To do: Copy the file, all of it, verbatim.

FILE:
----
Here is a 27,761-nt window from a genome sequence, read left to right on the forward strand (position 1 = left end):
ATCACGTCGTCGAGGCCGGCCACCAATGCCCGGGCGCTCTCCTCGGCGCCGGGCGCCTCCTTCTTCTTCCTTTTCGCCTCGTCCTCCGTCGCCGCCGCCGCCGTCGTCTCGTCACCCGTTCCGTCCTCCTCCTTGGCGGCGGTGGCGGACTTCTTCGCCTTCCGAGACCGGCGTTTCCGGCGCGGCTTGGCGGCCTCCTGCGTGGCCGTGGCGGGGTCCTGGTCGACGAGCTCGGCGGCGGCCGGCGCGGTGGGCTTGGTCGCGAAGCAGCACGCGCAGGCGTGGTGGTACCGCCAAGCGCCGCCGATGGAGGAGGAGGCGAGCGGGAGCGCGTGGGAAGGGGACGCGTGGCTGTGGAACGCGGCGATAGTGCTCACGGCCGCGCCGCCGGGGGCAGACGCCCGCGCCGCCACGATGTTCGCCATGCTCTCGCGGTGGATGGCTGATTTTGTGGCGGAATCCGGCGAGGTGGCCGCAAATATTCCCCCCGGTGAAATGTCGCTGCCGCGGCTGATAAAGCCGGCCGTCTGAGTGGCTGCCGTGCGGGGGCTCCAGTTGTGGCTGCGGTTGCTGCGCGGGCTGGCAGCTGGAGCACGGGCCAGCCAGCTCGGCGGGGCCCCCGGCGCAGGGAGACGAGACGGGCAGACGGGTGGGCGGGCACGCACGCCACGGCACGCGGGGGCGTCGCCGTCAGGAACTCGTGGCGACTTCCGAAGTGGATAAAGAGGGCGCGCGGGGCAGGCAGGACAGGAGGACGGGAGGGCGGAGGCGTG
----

Here is a 27,761-nt window from a genome sequence, read left to right on the forward strand (position 1 = left end):
ATCACGTCGTCGAGGCCGGCCACCAATGCCCGGGCGCTCTCCTCGGCGCCGGGCGCCTCCTTCTTCTTCCTTTTCGCCTCGTCCTCCGTCGCCGCCGCCGCCGTCGTCTCGTCACCCGTTCCGTCCTCCTCCTTGGCGGCGGTGGCGGACTTCTTCGCCTTCCGAGACCGGCGTTTCCGGCGCGGCTTGGCGGCCTCCTGCGTGGCCGTGGCGGGGTCCTGGTCGACGAGCTCGGCGGCGGCCGGCGCGGTGGGCTTGGTCGCGAAGCAGCACGCGCAGGCGTGGTGGTACCGCCAAGCGCCGCCGATGGAGGAGGAGGCGAGCGGGAGCGCGTGGGAAGGGGACGCGTGGCTGTGGAACGCGGCGATAGTGCTCACGGCCGCGCCGCCGGGGGCAGACGCCCGCGCCGCCACGATGTTCGCCATGCTCTCGCGGTGGATGGCTGATTTTGTGGCGGAATCCGGCGAGGTGGCCGCAAATATTCCCCCCGGTGAAATGTCGCTGCCGCGGCTGATAAAGCCGGCCGTCTGAGTGGCTGCCGTGCGGGGGCTCCAGTTGTGGCTGCGGTTGCTGCGCGGGCTGGCAGCTGGAGCACGGGCCAGCCAGCTCGGCGGGGCCCCCGGCGCAGGGAGACGAGACGGGCAGACGGGTGGGCGGGCACGCACGCCACGGCACGCGGGGGCGTCGCCGTCAGGAACTCGTGGCGACTTCCGAAGTGGATAAAGAGGGCGCGCGGGGCAGGCAGGACAGGAGGACGGGAGGGCGGAGGCGTG